Fionnuala is another wonderful community member who leads and is active in player-run events. She has hosted such events as the Hearts and Tarts Night of Romance, the Birth of Flowers, and on the 20th of June she will be hosting the Gates of Summer. She also writes the blog, Minstrel in the Gallery.
So here’s Fionnuala on…
There are a few things to think about when planning an event. The location is a big factor. If you want to host a server event you have to make your event accessible to all players. The low level areas are always the best. We hosted an event at Tinnudir in Evendim once and offered hunter ports from Bree, but it was still the lowest turnout of all of our events. It’s just best to stick to areas that any level player can get to.
Timing is another big issue. We have so far always held our events on the weekends, and that seems to work for us. But timing is an issue for both the audience and the hosts. People tend to plan things on weekends and all too often I’ve found myself shorthanded because of kinmates who are busy in RL or I’ve been told by friends that they would come if only they didn’t have such and such going on. So timing is one of those things I’m still experimenting with. Our next event is on a Sunday so we’ll see how well that works.
Music is a fantastic way to make any event feel more festive, but because we have to stand in one place and play, it can limit the scope of the event. I would give just about anything to be able to sit/walk/ride and play music. Finding ways to engage people in the event is always a challenge. It’s too easy for people to just stand back silently to see what’s going on and never get involved. I try to learn as I go along from what people enjoyed the last time and always look for ideas for activities that will engage people, the the game of Riddles we did at our last event.
At our larger scale monthly events we have yet to experience any griefers. There was an incident where a guy was sitting on his horse on the stage we were playing at when we got there and wouldn’t budge for the longest time. But the Bounders of the Shire were there and they turned it into a hilarious role playing opportunity. Eventually the guy must have logged out but the Bounders claimed it as a victory.
We also perform concerts outside the Prancy Pony on any Saturday evening that we don’t have something else going on. Because of the nature of Bree we have experienced some griefing there. Usually our band leader (Ingolemo) will make some wise cracks at the griefers in character and they’ll fade away when they realize no one in the crowd appreciates their rudeness. If someone persists I will contact them via PM and politely ask them to stop. If they still act up, I will inform them that I will be reporting them to both Turbine and their Kinship (if they have one). I’ve only had to go to that length once so far, but it worked.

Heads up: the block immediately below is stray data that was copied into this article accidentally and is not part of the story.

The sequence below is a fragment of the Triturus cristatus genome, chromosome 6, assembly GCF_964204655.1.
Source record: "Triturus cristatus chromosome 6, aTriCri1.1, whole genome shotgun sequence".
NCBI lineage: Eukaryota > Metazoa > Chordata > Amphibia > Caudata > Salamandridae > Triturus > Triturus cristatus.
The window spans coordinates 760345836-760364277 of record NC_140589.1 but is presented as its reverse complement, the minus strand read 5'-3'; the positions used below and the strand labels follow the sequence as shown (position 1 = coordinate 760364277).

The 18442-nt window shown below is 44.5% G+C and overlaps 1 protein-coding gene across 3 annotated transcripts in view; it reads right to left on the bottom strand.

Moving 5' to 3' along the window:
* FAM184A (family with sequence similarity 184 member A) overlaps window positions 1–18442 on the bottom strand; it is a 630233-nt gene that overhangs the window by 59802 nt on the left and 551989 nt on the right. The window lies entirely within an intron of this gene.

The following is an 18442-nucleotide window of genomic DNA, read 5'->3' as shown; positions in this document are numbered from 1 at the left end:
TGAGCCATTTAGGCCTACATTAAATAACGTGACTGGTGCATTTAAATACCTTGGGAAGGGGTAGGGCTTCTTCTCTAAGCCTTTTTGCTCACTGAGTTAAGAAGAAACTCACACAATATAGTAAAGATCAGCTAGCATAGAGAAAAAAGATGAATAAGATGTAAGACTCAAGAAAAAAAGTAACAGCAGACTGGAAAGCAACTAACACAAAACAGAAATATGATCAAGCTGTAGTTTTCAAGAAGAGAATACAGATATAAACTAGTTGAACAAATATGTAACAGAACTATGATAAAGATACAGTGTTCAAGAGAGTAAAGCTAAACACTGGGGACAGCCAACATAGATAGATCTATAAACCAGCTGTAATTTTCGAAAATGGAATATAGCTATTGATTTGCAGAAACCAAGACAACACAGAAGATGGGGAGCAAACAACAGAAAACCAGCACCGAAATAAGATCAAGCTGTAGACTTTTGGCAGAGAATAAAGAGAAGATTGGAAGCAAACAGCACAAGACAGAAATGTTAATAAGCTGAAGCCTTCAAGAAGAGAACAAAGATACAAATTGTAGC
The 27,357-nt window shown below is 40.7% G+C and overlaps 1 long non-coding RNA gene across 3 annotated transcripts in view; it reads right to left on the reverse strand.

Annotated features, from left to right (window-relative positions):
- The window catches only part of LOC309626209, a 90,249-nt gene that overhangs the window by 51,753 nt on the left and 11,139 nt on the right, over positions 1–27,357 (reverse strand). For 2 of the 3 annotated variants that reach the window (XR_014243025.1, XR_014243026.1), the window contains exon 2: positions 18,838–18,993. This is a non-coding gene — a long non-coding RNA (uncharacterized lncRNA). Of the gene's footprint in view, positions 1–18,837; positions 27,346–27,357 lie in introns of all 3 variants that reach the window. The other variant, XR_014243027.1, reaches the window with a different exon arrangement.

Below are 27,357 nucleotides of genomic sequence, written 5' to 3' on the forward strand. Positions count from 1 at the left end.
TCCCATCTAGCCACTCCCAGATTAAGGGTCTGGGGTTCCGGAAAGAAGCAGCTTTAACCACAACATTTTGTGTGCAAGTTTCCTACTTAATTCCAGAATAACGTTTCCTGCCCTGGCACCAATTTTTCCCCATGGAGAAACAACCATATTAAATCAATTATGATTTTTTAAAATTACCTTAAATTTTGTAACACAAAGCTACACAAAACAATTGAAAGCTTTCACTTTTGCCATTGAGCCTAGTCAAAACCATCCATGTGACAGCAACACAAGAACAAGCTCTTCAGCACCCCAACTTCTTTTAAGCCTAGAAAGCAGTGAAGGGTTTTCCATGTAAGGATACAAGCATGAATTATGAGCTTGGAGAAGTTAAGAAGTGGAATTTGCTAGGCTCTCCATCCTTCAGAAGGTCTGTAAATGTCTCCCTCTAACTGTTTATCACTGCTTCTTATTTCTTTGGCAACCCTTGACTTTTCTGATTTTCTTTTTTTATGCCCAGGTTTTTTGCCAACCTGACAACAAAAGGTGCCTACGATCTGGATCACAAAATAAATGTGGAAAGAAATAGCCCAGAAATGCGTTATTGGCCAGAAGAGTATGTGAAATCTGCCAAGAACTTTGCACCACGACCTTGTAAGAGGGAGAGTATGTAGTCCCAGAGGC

Getting a Turn-Out
I have a number of strategies. The first step is posting a thread about the event both on the Landroval server forum and the in game player events forum. I also make a post or a few about the event on my.lotro. Goldenstar of A Casual Stroll to Mordor has also graciously allowed me to submit a graphic with a link to the event thread to her to be place on the Casual Stroll website and she and Merric are always good about keeping an eye out for events like ours to mention on their podcasts. On the day of the event we advertise in /regional of every zone in the game. It helps that we have been establishing a name for ourselves as hosts of fine events and performers of quality music since December.
The Hardest Part
The part where you go from “You know what would be fun?” to actually having a detailed schedule of how the event will play out in game. It’s easy to say “Let’s have an Elven Spring Festival”. It’s not as easy to work out exactly how the event will progress, exactly what you’re going to do during it, how you are going to make sure your guest are having fun, etc.
After that I’d say pulling together enough people from the kinship to be able to put on the event. Saying “No, really, I completely understand why you can’t come to this event I’ve been planning for the last month” while inside I’m panicking. It pays to have friends you can call on for help when it comes to that.